Some of you will know that Pam and I have often been inspired by reading Francis and Edith Schaeffer’s works. I’ve been thinking of them again today. I believe we have read most if not all of their published works and also watched “How Shall We Then Live” numerous times over the years, plus heard various interviews and teachings online. We have been guided in some key ways by “the Schaeffer apologetic,” like so many others, mainly because his approach was actively tested, not just written, as they answered the questions of skeptics and seekers at his chalet in Huemoz, Switzerland. I have met some of those converts.
About half way through his ministry there, in the early seventies, I made a trip to Switzerland for a conference not far from Huemoz when several of us were able to visit with the Schaeffers.
As Mr. Schaeffer idled up to me at the bus stop right in front of his Chalet, he asked me about what was happening in terms of neo-orthodoxy at the seminary I attended. I had no idea what that meant, for I had not read much at that point from him or others about the encroachment of this infecting view. If I had been more humble and less intimidated, I would have said, “I really don’t understand what that is; would you mind explaining?” Since explaining the faith was his forte, I know he would have patiently helped me understand. As it was, I mumbled something inane and slipped out of the way. To this day, I cannot believe I did that!
But that was not all. Later, one afternoon at the same conference in Chateau d’Oex, our dear friend Ron Owens arranged a visit with the Schaeffers for those who were involved in some way in speaking at the conference. I was invited. During those days I was very mystical about finding out God’s will. I prayed and pondered and finally felt that God was telling me to stay behind and to teach the people at the conference rather than call the afternoon off for them. This meant that I would miss the Schaeffer afternoon. Foolishly, I did that, a second very stupid thing in my view, as I later realized what an opportunity God had arranged for me. I’ve had a regret about both of those misses over all these years.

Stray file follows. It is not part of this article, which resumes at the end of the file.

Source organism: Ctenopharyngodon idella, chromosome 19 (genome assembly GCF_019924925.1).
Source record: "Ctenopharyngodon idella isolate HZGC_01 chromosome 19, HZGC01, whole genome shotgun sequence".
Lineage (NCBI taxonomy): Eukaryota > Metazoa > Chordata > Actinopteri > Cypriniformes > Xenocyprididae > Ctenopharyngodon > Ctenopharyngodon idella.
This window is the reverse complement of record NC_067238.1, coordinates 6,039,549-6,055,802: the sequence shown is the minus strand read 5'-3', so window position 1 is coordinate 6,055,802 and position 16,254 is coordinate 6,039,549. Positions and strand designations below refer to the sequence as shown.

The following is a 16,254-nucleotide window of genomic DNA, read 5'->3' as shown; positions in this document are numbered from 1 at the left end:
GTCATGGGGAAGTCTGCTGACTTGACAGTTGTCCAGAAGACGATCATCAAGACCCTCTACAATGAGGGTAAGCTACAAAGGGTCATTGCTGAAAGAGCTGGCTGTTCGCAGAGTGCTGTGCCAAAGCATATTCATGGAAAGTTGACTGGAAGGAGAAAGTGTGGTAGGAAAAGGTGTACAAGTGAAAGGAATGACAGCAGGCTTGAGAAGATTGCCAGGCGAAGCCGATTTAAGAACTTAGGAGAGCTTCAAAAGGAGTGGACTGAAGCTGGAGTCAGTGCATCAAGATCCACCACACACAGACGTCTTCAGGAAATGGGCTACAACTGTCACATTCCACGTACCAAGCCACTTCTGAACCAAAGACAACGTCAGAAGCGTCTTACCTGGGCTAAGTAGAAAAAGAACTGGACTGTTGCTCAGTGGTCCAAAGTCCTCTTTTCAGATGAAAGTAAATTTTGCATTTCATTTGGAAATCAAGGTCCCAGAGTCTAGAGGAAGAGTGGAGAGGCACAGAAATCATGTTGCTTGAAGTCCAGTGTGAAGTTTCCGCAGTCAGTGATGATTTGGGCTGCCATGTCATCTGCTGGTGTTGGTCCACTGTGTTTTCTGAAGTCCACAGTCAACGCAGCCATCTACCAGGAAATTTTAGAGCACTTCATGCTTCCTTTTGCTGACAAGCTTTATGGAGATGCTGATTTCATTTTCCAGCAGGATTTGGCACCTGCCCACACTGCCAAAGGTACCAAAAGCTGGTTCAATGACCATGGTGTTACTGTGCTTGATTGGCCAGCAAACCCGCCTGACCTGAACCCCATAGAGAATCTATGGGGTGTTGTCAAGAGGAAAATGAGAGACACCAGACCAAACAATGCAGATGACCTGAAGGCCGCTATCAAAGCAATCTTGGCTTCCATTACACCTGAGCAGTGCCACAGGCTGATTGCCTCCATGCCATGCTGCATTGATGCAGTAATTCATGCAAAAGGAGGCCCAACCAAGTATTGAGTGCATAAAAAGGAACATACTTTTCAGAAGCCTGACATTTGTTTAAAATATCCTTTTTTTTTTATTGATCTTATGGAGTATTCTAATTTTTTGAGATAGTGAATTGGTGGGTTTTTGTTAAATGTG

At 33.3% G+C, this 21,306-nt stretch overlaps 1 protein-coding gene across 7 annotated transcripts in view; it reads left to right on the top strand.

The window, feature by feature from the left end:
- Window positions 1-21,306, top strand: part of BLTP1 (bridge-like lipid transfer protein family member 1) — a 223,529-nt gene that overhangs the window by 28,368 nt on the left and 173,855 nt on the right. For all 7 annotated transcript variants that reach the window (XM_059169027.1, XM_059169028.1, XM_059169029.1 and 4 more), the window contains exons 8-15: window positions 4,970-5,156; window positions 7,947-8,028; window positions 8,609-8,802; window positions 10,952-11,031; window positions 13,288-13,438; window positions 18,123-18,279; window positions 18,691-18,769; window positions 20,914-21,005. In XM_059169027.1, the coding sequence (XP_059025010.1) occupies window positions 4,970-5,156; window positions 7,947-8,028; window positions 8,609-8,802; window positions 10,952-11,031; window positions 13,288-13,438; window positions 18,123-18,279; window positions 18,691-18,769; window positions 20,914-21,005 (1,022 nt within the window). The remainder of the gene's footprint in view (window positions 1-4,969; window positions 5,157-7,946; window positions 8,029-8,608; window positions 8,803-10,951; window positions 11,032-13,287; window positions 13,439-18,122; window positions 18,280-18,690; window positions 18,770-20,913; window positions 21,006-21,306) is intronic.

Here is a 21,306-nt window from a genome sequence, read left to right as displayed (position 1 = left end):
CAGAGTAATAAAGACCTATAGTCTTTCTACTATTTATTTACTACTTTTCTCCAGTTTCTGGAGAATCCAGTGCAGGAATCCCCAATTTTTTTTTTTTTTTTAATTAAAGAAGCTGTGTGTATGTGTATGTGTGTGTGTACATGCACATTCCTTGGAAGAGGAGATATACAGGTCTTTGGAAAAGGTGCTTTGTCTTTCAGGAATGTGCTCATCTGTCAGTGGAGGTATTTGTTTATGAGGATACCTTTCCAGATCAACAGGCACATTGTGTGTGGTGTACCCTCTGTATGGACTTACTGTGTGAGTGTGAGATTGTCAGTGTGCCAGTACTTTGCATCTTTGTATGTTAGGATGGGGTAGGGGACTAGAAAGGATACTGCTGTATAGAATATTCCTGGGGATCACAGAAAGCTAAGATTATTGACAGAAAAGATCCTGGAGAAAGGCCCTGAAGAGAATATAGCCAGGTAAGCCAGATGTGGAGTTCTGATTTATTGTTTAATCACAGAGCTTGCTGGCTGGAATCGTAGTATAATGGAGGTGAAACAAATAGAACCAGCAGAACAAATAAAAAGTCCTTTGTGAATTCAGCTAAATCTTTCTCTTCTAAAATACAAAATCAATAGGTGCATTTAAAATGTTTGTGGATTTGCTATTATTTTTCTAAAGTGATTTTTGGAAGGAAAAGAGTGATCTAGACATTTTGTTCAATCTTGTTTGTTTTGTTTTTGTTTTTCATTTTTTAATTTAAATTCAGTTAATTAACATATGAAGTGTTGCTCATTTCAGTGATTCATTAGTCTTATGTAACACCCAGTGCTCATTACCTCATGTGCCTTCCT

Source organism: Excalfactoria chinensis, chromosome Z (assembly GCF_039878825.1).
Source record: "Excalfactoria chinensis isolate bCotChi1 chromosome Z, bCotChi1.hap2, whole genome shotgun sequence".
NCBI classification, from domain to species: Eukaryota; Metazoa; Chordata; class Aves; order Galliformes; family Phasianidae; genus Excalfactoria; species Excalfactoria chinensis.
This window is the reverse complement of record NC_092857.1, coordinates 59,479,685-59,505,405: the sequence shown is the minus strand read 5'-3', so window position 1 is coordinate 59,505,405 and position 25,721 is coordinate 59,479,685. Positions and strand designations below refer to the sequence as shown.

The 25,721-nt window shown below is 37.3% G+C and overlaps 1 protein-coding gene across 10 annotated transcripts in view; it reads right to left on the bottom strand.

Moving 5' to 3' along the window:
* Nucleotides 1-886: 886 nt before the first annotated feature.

What was most stirring to me and to Pam was the lifestyle of the Schaeffers. They were imperfect, as Edith consistently reminded her readers, but they had chosen to live by faith as nearly as they could in the Lord who is living and hears their prayers. Edith’s two books on the founding of L’Abri (“the shelter”) undertake to explain this (L’Abri, and Tapestry — you should read these for inspiration yourself). Along with George Muller in my college days, the Schaeffers provided tangible proof that God answers prayer and does what he promised. I attribute, humanly speaking, much to both of those sources, as any of you have been around me or Pam will readily know.
As we heard Edith Schaeffer talk with a few of us for perhaps a couple of hours in the tea room overlooking their chalet, we felt deeply that God was teaching us something that would last a lifetime and would continue to drive us to the exciting ministry ahead.
A few days later, we went with Edith in our bus across the Rhine where we stopped to pray, then on to hear Francis Schaeffer speak in the old reformation chapel in the town from which they had been expelled earlier because of the local leaders’ insistent. The candlelight Christmas Eve service was a regular event each year for returning and remembering and for continuing in some way the ministry they had there before. He spoke on “What a Difference Looking Makes,” a sermon that was included in No Little People, No Little Places, a title that says it all.
What I see in this
What comes into my mind as I think about the Schaeffers? This — we desperately need to be inspired by living illustrations of faith. I learned years ago that people are not impressed about what you do for God, but what he does in and through you. My wall is lined with biographies and autobiographies of people who were channels for God’s power and love, and who made a difference in their generation. I have to read them; I need them. And I need the stories of those Bible characters who lived a life of faith and sacrifice to be read and read again. When we live without models of faith, our vision shrinks, and our eagerness atrophies.
On the Road
Steve and I are on the road and in the air for the next two months speaking between us 50-60 times in various venues across the US. It’s a busy time and we need your prayers. I find myself asking my friends and interested Christians to pray for us. Those of you who know us, cannot help but know how sincere our request is to be prayed for. We have nothing to offer but what he gives. And only what he gives will cause change. Thanks for helping out with your prayers during this Fall.